On May 9, 2001, 126 spectators at the Accra Sports Stadium lost their lives with many more injured and the memory of the day still remains with people in a different way after 19 years.
The incident is the worst of its kind in Africa and it has become part of the story of Ghanaian sports as it is marked each year.
Recalling the event
Two of Ghana’s most successful football clubs, Accra Hearts of Oak and Kumasi Asante Kotoko met in a league match in Accra in another episode of their intense rivalry at the time.
With the game starting at 5 pm, the Accra Sports Stadium was full at 10 am, according to Joseph Wilson Sey, who officiated the game. He made that disclosure two-years ago In an interview with TV3’s Yaw Ofosu.
After a goalless first-half, Lawrence Adjei shocked the home side, Accra Hearts of Oak, in the 60th minute of the game.
The Phobians equalised through Ishmael Addo 17 minutes after the opener and they went 2-1 up with just 10 minutes left to play as Addo grabbed his second goal of the day. Asante Kotoko fans argued that the goal should have been ruled out as Addo was thought to have been offside.
According to Joseph Wilson Sey, his decision to allow the goal to stand was accurate and the fans did not have to react the way they did.
“People say my assistant raised his flag, yes he did. But for a different infringement. The infringement was for the same attacker but they already had the advantage.
The laws of the game say you should play on and so I allowed the game to continue and the assistant brought his flag down.
And where this gentleman moved to pick the ball had nothing to do with a foul. By law, everything was perfect. He picked the ball and scores.
Yes, some people made noise, it ended and we continued the game.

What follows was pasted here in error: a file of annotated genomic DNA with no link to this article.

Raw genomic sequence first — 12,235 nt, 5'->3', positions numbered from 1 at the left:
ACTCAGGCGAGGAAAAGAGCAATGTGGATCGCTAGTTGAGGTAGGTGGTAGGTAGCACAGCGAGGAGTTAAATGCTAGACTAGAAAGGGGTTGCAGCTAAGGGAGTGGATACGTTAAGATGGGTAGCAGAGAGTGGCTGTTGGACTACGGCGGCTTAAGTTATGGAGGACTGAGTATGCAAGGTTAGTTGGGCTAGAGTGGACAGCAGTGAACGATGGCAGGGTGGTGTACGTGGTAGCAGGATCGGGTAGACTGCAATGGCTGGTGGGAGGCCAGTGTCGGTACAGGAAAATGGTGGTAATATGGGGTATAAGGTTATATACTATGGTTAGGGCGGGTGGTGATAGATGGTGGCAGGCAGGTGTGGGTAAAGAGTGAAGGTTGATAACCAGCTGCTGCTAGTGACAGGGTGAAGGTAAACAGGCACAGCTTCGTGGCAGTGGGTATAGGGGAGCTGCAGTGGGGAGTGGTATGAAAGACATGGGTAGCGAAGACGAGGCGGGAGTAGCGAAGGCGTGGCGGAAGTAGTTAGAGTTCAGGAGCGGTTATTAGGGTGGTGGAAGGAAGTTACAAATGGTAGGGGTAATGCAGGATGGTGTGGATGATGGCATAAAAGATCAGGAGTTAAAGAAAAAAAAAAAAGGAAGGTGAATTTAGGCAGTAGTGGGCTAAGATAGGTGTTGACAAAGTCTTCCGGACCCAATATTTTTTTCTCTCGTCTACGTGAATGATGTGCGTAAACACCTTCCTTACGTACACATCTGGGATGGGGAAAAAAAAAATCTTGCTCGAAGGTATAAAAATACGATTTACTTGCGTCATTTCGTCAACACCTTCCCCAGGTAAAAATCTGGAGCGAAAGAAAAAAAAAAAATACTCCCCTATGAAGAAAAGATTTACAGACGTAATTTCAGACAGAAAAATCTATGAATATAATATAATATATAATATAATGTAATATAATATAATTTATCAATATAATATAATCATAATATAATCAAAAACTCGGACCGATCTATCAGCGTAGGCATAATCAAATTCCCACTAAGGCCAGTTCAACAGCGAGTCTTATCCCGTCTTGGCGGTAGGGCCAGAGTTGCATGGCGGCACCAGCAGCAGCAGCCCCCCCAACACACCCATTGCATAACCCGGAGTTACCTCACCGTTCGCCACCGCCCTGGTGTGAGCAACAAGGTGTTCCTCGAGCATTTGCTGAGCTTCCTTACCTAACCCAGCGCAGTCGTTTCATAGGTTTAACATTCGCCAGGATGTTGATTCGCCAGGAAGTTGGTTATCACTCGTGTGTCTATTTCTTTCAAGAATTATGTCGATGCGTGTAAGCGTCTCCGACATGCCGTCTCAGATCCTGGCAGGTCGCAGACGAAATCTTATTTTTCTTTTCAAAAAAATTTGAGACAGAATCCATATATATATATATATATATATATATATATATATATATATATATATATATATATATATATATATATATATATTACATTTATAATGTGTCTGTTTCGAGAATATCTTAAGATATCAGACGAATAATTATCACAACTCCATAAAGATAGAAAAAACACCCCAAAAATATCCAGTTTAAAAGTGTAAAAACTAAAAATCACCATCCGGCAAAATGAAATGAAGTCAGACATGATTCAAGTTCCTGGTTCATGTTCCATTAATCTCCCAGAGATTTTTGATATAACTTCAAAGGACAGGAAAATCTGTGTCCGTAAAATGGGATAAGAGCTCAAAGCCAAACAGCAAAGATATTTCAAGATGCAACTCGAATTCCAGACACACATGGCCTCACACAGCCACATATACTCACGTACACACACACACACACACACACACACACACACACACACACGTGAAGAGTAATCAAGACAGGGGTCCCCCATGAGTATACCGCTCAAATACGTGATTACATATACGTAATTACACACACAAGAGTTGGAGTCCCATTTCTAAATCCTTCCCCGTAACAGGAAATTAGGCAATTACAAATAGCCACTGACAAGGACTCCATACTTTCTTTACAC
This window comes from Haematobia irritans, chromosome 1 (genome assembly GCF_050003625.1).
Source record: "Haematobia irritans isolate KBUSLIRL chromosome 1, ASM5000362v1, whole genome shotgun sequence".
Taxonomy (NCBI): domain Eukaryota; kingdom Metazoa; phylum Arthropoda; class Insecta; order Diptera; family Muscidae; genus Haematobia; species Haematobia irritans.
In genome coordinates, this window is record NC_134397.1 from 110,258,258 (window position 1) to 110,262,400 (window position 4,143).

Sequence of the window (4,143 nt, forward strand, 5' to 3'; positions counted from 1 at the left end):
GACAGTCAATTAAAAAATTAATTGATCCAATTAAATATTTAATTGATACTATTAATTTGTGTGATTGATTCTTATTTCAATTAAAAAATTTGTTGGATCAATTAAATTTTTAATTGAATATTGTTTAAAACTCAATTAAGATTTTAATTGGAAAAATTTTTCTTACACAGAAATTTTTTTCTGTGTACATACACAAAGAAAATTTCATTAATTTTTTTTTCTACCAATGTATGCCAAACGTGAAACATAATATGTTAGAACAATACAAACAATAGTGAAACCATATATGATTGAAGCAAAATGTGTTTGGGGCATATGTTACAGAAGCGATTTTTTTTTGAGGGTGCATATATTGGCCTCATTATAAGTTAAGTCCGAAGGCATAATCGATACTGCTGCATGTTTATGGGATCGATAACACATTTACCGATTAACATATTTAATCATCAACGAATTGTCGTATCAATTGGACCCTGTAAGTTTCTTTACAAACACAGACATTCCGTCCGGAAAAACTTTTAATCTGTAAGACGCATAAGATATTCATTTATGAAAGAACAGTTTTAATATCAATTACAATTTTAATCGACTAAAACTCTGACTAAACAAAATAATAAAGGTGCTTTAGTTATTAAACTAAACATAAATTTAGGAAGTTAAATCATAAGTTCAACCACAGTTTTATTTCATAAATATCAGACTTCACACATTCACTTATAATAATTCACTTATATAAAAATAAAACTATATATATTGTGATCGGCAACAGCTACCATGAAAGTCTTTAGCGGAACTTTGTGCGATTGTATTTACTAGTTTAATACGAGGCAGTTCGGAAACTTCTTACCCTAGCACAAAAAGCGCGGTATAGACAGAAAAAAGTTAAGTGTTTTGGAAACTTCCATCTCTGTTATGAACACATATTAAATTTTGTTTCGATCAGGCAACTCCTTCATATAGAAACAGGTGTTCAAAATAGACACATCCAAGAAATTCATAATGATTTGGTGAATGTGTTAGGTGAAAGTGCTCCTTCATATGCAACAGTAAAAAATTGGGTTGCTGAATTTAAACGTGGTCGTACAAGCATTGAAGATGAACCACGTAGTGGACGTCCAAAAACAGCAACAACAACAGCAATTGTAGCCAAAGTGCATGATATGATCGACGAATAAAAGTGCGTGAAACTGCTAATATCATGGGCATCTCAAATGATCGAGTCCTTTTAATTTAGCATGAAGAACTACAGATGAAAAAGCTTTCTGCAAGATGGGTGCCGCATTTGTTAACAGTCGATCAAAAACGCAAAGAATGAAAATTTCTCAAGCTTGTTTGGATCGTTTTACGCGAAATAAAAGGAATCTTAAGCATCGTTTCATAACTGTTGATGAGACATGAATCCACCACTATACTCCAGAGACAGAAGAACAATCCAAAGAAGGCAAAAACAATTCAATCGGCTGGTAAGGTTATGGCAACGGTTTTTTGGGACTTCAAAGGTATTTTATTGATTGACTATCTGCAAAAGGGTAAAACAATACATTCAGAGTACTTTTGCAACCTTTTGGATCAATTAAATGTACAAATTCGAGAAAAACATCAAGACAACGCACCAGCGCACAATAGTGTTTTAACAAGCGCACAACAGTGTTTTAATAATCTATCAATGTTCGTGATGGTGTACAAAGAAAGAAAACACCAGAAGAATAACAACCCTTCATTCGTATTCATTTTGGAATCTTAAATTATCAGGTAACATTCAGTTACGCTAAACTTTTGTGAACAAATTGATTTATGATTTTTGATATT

I did nothing wrong and I have no guilt. I feel bad someone losing their father, brother but the blame that we triggered the event is totally false”.
Some angry Kotoko fans broke portions of the plastic seats at the stadium and threw it onto the running tracks and the field, disrupting the game.
The police responded by firing canisters of tear gas towards the upset fans in a bid to stop their actions.
In turn, the fans tried running away from the tear gas in order to find relief and that led to some major problems at the ground.
With the gates of the stadium locked and medical officers not found, the hour-long chaos led to the death of 116 people due to comprehensive asphyxia (chest compression) i.e. an inability to breathe and ten others reported dying out of trauma and many other left injured.
The Ghana Police Service was blamed by some sections of the general public for the incident as it was reported that the security service over-reacted leading to misbehaviour and indiscriminate actions.
The Sam Okudzeto commission of inquiry, that was set up by then-Ghana president, John Agyekum Kufuor, to look into the carnage, fingered six police officers and recommended their prosecution.
All six officers – Chief Superintendent of Police, Koranteng Mintah, ASP Faakyi Kumi, ASP Frank Awuah, ASP Frank Aryee, ASP John Naami and ASP B.B. Bakomora – were each charged with 127 counts of manslaughter, but were later acquitted after a submission of no case was upheld by a court.
The commission of inquiry recommended improvements at the various stadia in the country such as security and first aid facilities, and that nationwide rapid response teams should be set up.
The Accra Sports Stadium has seen various renovations and improvement with a major uplift done prior to the hosting of the AFCON 2008. The upgrades included more exits to help fans leave the stadium in a rush without any issues if the need ever came up.
The current GFA, headed by Kurt E.S Okraku, ahead of the new Ghana Premier League season ran a No Hooliganism campaign in a bid to fight improper fan conduct at the various match centres.
The then Chairman of Kumasi Asante Kotoko, Herbert Mensah, has memorialized that tragedy with a fund, the Stadium Disaster Fund and other series of events.
In 2016, an annual Memorial “May 9th Cup” was set created to mark the day symbolize an event which must never happen again.